Wednesday, July 30, 2014

A good home for the Hackberry Emperor

Asterocampa celtis, Hackberry Emperor
It seems I've unintentionally laid out the welcome mat for this season's Hackberry Emperors. I've been seeing them flash around my yard in ones and twos for the past week or so. They have a very jerky, quick style of flight. Sometimes they alight on trees and shrubs. That's how I was finally able to take a picture to get an ID.

The Hackberry Emperor's species epithet "celtis" refers to their preference for the hackberry tree, Celtis occidentalis. Their larvae only eat the leaves of trees in this genus. The adults, however, eat dung and rotting fruit. I happen to have a dog who produces abundant dung and a peach tree in my backyard, and  a couple hackberries on my property.  I really threw a party for them. No wonder I've seen them all over the place.

Now that I've got a picture and put a name to this butterfly, it's the caterpillar I'm after. Hackberry emperor adults are perfectly charming, if a little drab. Their caterpillars are spectacular. Their heads are framed by a shield of spikes and they have two spiked tails on their rump. You can find pictures here and here.

Hackberry emperor caterpillars hide themselves in folded leaves during the day and come out at night to feed. Supposedly shining flashlights up into the canopy after dark is a good way to spot them. I'd love to get a look at these fantastical caterpillars, so I may very well try.

Sunday, July 27, 2014

Mothing at Cedar Ridge Preserve

Synchlora frondaria, the Southern Emerald Moth
If you are a lazy naturalist, mothing is a beautiful thing. You spread a drop cloth, turn on a light, and wait for the critters to come to you. You almost never come up empty. On Friday, the Audubon's Cedar Ridge Preserve (Dallas, TX) hosted a "Mothing" in honor of National Moth Week.

I spent the entire week studying up in anticipation. I'd never been mothing before. While I know a fair bit about native bees and a little about butterflies, I was basically ignorant on moth matters. The most useful book I found was "Peterson's Field Guide to Moths of Northeastern North America" (2012). Despite not being regionally appropriate, the pictures are fantastic and this book has a good shot of getting you to genus. From there, internet resources like and can get you to species. I noted that many of the seasoned moth-ers brought their own copies to the event.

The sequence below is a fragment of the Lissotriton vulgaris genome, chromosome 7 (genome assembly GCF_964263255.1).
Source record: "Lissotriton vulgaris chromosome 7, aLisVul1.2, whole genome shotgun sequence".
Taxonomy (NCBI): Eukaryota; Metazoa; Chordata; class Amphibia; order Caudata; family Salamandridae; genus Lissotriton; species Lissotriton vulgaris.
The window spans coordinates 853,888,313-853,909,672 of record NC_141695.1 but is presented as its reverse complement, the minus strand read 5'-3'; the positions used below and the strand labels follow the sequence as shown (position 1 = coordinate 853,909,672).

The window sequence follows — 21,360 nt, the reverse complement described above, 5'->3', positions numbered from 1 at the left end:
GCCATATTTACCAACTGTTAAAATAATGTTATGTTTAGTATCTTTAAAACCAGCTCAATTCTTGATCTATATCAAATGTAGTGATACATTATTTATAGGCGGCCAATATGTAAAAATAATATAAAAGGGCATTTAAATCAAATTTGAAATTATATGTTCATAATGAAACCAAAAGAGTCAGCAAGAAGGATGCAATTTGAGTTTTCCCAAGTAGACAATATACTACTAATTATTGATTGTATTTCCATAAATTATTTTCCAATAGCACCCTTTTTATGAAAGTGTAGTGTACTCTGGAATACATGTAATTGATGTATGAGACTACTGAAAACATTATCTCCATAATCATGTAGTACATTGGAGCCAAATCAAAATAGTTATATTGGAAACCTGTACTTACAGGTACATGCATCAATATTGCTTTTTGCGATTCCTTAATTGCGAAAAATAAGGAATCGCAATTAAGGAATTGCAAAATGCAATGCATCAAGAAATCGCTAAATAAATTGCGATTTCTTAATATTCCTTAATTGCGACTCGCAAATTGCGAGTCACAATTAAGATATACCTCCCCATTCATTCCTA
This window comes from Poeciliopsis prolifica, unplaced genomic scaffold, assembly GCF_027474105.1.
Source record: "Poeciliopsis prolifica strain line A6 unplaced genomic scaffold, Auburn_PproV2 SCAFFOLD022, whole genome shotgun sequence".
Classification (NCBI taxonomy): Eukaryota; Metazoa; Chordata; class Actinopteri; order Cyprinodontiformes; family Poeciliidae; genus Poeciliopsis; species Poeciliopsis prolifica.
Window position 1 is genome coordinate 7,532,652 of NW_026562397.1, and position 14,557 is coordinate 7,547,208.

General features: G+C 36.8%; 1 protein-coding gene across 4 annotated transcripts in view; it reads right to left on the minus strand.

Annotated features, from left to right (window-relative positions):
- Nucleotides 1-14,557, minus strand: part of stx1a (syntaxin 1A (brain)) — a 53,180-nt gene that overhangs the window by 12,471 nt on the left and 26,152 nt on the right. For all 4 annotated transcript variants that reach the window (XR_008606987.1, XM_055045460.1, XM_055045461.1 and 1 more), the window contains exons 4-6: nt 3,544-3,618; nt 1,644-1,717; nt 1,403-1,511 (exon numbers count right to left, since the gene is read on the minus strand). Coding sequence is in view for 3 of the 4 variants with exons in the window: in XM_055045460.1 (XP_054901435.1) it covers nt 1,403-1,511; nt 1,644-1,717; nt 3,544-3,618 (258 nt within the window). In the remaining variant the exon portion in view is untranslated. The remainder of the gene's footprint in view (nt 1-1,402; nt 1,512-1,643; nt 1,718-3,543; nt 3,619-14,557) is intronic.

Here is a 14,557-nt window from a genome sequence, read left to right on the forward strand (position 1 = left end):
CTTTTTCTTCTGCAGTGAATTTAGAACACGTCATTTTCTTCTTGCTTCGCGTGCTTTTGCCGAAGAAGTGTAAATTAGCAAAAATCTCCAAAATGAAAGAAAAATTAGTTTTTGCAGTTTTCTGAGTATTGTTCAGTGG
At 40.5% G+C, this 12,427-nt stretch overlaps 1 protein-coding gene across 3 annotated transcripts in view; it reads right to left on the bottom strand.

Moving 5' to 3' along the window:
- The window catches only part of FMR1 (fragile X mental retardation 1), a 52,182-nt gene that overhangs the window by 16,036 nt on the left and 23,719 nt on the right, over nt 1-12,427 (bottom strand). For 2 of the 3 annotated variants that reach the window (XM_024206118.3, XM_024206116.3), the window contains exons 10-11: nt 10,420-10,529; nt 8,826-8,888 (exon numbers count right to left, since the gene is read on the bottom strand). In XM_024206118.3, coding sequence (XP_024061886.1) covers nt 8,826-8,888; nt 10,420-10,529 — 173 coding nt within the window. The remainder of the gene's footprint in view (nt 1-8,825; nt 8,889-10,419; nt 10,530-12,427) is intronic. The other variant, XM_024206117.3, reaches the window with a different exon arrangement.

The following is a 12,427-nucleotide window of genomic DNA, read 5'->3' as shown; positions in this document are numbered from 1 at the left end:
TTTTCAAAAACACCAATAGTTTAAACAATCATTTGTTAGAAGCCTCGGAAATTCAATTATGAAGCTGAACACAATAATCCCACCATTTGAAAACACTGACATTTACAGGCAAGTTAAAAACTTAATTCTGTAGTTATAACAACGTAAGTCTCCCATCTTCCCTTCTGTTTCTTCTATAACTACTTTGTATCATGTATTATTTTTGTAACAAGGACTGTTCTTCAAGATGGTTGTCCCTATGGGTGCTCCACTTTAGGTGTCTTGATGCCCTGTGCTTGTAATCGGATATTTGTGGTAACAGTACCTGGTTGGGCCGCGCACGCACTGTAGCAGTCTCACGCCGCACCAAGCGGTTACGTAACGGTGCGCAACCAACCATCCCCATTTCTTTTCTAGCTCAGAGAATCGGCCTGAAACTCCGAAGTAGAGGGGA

Moth ID can be a little daunting- there are approximately ten times as many species of moths as there are butterflies (160,000 vs 17,500). However, unlike native bees, you don't typically need a scope to confirm species. I was able to make some reasonable guesses from my photographs alone.

Petrophila bifascialis, aka the 'golden spangle-fanny'

One of my favorite moths was what we jokingly called the "golden spangle-fanny" aka, Petrophila bifascialis. They are quite ornate, and look like they have been dotted with gold leaf. They are also tiny. Three of them could land on a nickel without touching wingtips. Their second set of antennae are actually labial palps, used to identify food. Interestingly, these moths have aquatic larvae. Their young eat algae.

My other favorites were the "Emeralds" in the Geometrid family. As the name suggests, they were a beautiful green. Only the males have the lovely double-combed ('bi-pectinate') antennae. They use their extra fringe to sniff out female pheromones. We saw two different species of emerald, the wavy-lined (Synchlora aerata) and the southern (Synchlora frondaria).  The southern has more jagged white bands crossing the fore- and hind-wings, and the wavy-lined is a little bigger. Both are smaller than a dime.